6. Go to an antique store or thrift shop
Try not to get too distracted by thrifting for perfectly worn in flannels or pre-softened band tees, but really. Antique shops and thrift stores undoubtedly always have a lot of interesting items in stock. You can definitely find something there to inspire you. Think about an item or a couple of items. Where did they come from? Who owned them before? What were their owners like? There’s tons of speculating that can be done, and every item there is pre-owned, which means they already have a story behind them. It’s up to you to come up with that story.
For example, some of these pictures from my most recent trip to the thrift store:
Okay, I think you’re kind of getting my point here.
Also, a lot of my thoughts go straight to, “Is this haunted?” because as you may know, I looove spooky stuff (and because, ya know, everything is haunted). But there are definitely other directions to take and other ways to get your inspiration. Some antique shops even sell old photos, and the concept of looking at an old photo from the life of a complete stranger and trying to piece together what their life might have been like, what that day might have been like when the photo was taken—there are definitely some good stories lurking there.
7. Read the news
I realize in today’s day and age this one can be a little daunting and a lot scary, but a lot of good books and stories are inspired by things that are happening in our own current events and the way that they reflect on our lives. If that’s something that interests you, or something you think you may be good at, reading or watching news stories could be an excellent source of inspiration for you, whether you want to look further into unsolved crimes and write about them (like one of my favorite YouTubers, Cayleigh Elise, and her Dark Matters series), write political commentary, or something else altogether, the news could be a helpful route out of writer’s block and into the realm of ideas.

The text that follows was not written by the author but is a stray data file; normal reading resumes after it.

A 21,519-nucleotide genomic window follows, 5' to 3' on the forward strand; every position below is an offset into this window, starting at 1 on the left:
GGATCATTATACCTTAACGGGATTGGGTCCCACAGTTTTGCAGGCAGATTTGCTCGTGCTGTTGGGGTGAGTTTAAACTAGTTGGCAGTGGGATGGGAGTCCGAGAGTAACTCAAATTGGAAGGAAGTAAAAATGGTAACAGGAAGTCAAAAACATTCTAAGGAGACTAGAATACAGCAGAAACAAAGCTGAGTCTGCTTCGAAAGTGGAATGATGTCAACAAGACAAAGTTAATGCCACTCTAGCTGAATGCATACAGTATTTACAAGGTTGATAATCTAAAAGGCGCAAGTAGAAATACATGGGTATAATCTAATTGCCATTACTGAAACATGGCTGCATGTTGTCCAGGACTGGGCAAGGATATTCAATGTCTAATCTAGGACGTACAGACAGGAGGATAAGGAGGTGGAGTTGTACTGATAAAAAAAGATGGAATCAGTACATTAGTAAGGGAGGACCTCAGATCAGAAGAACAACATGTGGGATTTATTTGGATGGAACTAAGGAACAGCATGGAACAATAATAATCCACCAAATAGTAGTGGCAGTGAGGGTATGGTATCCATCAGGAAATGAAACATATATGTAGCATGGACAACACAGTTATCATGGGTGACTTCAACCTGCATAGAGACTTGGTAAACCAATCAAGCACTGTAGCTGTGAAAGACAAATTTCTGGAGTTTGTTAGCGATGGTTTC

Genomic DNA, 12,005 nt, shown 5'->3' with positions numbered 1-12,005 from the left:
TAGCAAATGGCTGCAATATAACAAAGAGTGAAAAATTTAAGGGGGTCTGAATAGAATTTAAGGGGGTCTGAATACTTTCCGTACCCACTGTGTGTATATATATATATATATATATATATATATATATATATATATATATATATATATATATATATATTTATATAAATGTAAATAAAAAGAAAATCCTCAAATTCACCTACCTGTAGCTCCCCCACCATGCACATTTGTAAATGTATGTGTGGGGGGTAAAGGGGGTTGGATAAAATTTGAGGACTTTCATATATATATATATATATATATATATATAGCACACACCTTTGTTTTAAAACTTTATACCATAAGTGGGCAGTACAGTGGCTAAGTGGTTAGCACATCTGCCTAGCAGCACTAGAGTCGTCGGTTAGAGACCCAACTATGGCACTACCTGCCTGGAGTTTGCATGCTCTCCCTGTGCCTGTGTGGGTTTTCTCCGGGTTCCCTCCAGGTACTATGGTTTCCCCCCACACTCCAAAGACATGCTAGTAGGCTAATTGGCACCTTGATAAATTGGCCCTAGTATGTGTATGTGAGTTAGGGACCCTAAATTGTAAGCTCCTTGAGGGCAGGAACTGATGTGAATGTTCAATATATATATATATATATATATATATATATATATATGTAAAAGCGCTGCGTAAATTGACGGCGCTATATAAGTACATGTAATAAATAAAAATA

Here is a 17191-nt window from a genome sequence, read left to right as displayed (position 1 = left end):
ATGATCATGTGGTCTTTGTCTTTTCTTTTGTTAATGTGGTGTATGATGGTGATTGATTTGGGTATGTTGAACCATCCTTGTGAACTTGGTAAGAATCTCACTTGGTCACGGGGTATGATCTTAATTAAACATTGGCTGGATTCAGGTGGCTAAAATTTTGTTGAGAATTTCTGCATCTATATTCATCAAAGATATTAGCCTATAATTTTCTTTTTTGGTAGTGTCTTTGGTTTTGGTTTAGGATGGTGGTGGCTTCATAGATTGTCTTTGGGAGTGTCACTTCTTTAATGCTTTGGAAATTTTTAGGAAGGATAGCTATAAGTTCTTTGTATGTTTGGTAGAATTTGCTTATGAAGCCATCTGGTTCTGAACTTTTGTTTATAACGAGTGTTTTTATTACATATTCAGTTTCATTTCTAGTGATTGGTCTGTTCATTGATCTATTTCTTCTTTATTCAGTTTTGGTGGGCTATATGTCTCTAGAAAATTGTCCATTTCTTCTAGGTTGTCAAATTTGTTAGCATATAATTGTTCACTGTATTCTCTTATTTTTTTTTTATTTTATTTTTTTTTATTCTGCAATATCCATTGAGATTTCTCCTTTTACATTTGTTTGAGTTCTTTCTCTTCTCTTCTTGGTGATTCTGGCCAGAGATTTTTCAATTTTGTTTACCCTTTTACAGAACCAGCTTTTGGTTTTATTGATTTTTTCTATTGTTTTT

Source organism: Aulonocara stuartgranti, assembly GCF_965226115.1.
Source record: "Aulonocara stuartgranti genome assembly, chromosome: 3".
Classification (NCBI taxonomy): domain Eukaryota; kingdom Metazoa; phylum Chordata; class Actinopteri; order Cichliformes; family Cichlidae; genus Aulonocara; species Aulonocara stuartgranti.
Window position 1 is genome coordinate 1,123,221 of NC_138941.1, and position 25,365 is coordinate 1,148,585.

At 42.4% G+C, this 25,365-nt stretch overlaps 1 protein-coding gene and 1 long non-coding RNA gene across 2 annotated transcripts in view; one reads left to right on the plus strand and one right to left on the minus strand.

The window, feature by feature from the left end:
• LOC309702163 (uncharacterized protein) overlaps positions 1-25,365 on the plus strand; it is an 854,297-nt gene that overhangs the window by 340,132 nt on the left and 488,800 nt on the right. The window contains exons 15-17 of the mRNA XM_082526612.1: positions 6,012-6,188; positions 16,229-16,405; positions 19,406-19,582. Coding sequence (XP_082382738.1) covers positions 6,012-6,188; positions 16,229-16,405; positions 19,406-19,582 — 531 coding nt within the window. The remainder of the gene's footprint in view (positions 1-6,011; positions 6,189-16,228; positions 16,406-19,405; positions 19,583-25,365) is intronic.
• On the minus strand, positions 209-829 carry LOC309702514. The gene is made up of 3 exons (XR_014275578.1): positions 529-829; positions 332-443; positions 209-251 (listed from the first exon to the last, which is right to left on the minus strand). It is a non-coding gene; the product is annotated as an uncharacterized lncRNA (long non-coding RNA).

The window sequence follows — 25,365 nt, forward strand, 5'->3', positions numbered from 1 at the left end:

8. Think about events in your own life
In my previous post about figuring out what to write about, I mentioned that you don’t necessarily have to write what you know, but don’t forget that what you know can be an excellent source of inspiration. If you’ve ever experienced anything interesting or anything that you felt has a lot of meaning to your life, you can write about that as either non-fiction or fiction. Or you can think about things that have happened in your life and ask yourself what might have happened if those events had gone differently, and use that to inspire a story or an idea. Remember, it doesn’t have to be true to life. It just has to spark the flame that becomes the story or novel you were looking for. It just has to get you thinking.
I think it’s safe to say that writers are naturally daydreamers, which is actually something we can often be chided for as children. But when it comes to inspiration or ideas, I think a little daydreaming can actually be really helpful. Of course, you don’t want to daydream your whole day away, or you’ll never get any actual writing done, but I can’t even tell you how many times I’ve been stuck on something in a novel I’m working on, and I find myself staring off into space, kind of lost in my own thoughts, just daydreaming about my characters, and I end up daydreaming myself right out of my writer’s block because I was allowing my mind to kind of just wander free, rather than trying to force a result. Daydreaming—while seemingly impractical—can actually be incredibly useful.
10. Visit a museum.
Any type of museum could work for this. Visit an art museum and walk around and look at the art. Think about the images. Think about what they make you think, make you feel. Let those images inspire you. Or you could visit a history museum and learn about a historical event, and get inspired by that—what would it have been like to be alive during that time? Could you write a story from the perspective of one of the lives portrayed in the museum? Overall, museums can be a great source of inspiration, and tons of cities (and even some smaller towns) have certain days when you can get into museums for free. All you have to do is check their website and see when their free days are. And once a year, The Smithsonian sponsors Free Museum Day, and you can check out participating museums here. As a result, this source of inspiration won’t end up costing you a dime.
11. Ask yourself, “what if?”